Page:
When I was growing up I played every single sport imaginable. Football, baseball, basketball, you name it and I played it. That was the way of life in a small Texas town. Our talent pool wasn’t deep enough to allow you to specialize in one sport, so if you played one, you played them all.
For much of my grossly mediocre athletic career I depended on my parents for rides everywhere. Which naturally meant they controlled the radio, as is customary law in all cars; the pilot controls the music.
This meant from the time I was about eight years old I was being exposed to a myriad of musical artists, and it’s part of the reason I hold the esteemed status of knowing every lyric to every song amongst many of my friends.
I owe my first exposure to George Strait, Guns N Roses, and The Eagles is all thanks to those car rides.
Now, those car rides were different depending on who was driving. If it were my dad and I, we typically rode in silence. Appreciating the music for what it was. Be it the masterful lyrical stylings of Glenn Frye and The Eagles, or the guitar riffs from Slash that made your soul shudder with excitement.
However, if I were with my mom there was a strong chance those rides weren’t spent in silence. We were going to do our very best damn to play the role of back up vocals to whatever musical selection happened to be the choice for that day.
And that’s exactly how I remember listening to Purple Rain, the penultimate and timeless classic that is known the world over, and subsequently being exposed to the artistic genius of Prince for the first time.
I distinctly remember how taken aback I was the first time I heard that song. The guitar licks, the commanding drums, and the almost gospel sounding voice of Prince. It was addictive, and impossible to not feel moved. I revisit that feeling every single time I hear Purple Rain.
The power of music.
Music is an interesting art form. Most everyone refrains from commenting on works of sculpture, painting, or drawing, citing their inexperience as reason for not being able to adequately comment on it’s genius.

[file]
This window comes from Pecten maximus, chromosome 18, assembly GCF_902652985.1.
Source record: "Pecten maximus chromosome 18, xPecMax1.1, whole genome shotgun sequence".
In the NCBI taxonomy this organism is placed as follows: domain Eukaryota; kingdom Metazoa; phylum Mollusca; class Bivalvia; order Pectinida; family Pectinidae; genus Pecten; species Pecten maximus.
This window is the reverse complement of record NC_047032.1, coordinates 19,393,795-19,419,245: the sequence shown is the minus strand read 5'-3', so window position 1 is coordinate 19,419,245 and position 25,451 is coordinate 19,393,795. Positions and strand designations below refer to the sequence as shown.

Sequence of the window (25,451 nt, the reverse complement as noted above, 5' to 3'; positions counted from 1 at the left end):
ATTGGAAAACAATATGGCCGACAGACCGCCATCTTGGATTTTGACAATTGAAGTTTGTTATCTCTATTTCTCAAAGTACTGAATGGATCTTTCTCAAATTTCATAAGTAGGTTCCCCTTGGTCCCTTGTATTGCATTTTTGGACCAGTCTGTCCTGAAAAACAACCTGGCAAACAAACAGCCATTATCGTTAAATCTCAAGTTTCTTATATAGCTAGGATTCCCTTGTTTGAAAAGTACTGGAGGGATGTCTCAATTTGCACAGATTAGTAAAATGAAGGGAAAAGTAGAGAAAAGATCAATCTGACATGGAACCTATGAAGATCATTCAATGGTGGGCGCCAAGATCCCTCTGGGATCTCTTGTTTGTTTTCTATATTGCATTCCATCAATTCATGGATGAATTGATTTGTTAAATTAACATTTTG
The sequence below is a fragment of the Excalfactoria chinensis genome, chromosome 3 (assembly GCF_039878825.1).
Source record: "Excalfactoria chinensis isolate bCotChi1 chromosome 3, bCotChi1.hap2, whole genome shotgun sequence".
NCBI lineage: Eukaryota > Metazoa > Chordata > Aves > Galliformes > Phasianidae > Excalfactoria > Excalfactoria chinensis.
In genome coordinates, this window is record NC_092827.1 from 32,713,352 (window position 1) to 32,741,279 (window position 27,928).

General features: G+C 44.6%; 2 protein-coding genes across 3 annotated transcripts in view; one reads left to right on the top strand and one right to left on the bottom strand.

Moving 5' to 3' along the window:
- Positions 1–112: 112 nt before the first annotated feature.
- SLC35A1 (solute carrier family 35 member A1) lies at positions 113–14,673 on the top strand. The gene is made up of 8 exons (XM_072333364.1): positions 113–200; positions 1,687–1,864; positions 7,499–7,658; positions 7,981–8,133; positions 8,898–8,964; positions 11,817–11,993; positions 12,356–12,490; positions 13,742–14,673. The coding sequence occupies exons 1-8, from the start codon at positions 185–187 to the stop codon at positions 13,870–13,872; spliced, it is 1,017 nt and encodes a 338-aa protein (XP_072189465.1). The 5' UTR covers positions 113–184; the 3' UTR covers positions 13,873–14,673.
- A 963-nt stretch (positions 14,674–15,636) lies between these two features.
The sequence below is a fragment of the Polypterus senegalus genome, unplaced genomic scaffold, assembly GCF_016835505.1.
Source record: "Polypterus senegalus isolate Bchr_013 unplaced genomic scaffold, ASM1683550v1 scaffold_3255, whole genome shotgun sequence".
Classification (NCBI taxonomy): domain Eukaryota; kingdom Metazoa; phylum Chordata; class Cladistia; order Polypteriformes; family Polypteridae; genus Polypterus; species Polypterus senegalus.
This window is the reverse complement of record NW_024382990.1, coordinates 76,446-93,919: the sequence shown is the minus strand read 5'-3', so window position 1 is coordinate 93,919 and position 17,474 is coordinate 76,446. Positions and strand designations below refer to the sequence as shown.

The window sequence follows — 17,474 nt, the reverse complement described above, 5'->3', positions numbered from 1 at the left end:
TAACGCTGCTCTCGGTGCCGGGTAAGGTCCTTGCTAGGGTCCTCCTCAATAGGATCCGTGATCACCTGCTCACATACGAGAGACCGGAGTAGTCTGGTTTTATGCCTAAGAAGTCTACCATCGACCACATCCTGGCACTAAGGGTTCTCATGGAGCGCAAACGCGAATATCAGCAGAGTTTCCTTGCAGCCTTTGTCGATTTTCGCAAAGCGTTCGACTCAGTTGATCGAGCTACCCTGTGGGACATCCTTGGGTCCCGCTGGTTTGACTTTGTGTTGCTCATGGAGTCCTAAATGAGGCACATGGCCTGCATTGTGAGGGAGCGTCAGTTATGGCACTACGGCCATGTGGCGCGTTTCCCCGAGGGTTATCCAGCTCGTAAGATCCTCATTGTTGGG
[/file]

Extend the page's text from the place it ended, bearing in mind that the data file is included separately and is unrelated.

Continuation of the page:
Yet everyone is a music critic. We all listen to music; we all have music we prefer to listen to, and thus have our own deeply ingrained opinions on music; opinions that we’re often not afraid to share.
Here’s a brief example of this in action: One of my favorite debates to have with people is by posing the question of Prince or Michael Jackson?
I like to use the question to start up conversation, but I think someone’s answer reveals quite a bit about him or her. People who choose Michael Jackson, without a doubt a massively influential genius in his own right, tend to be a bit different than someone who chooses Prince.
Obviously it’s impossible for any one person to be right in matters of musical opinion, unless we’re talking about how Prince is superior to Michael Jackson, of course.
I’ve always thought that we all view our own musical tastes as superior to everyone else. We’re inherently biased in this own way, and I’m no exception.
But no matter how much more refined we may think our taste in music is compared to others, the beauty of music is that it’s never truly a competition. There’s enough music to go around, and we can enjoy it with everyone. And not only enjoy it with everyone, it can function as a way to bond us with those near us on a spiritual level. If you’ve ever been to a concert that left you in awe, you know exactly what I’m talking about.
Music offers both an escape from reality, and manages to rip the veil off of our eyes and bring the cold harsh truth of reality into clear focus.
At times, the perfect song can offer distinct clarity to something deeply ambiguous. It can bring unparalleled joy into our lives, help us to understand circumstances that we’re grappling with, or provide the necessary salve a deep emotional wound.
Prince’s music managed to do just that for so many people.
Whether it was singular talents with the guitar, playing riffs that ripped through the air with unforgiving force straight into your cerebellum, or stadium anthems that you were belting out right alongside him before you even knew what was happening.
The artistic renderings of Prince ran the gamut of human emotions. Prince turned the vulgar into the erotic and the weird into the attractively eccentric while creating milestones that will forever hold their place in the pop culture landscape.
Prince wrote music that captured the very essence of the human soul. He understood love, pain, heartbreak, and anger, and that was evident in his music. Whichever emotion you found yourself grappling with, at any point in life, you could turn to Prince. He was there with the perfect song to capture exactly how you felt.
The word amazing or awesome truly doesn’t do justice to the genius that was Prince. Those words have been cheapened by their overuse, and even if we didn’t lazily depend on those words, they still wouldn’t get the job done. They’re woefully under representative of the talents that Prince possessed.
Prince was transcendent in the truest sense of the word. He somehow melded funk, pop, jazz, rock, blues, soul, and any other genre of music he damn well pleased. If he wanted to turn out a hit, he turned out a hit. If we wanted to flex his creative muscle and create more obscure music, he did it.
Prince was genius like we’ve never seen, and we’ll never see again. The doves are crying, and I’m joining them.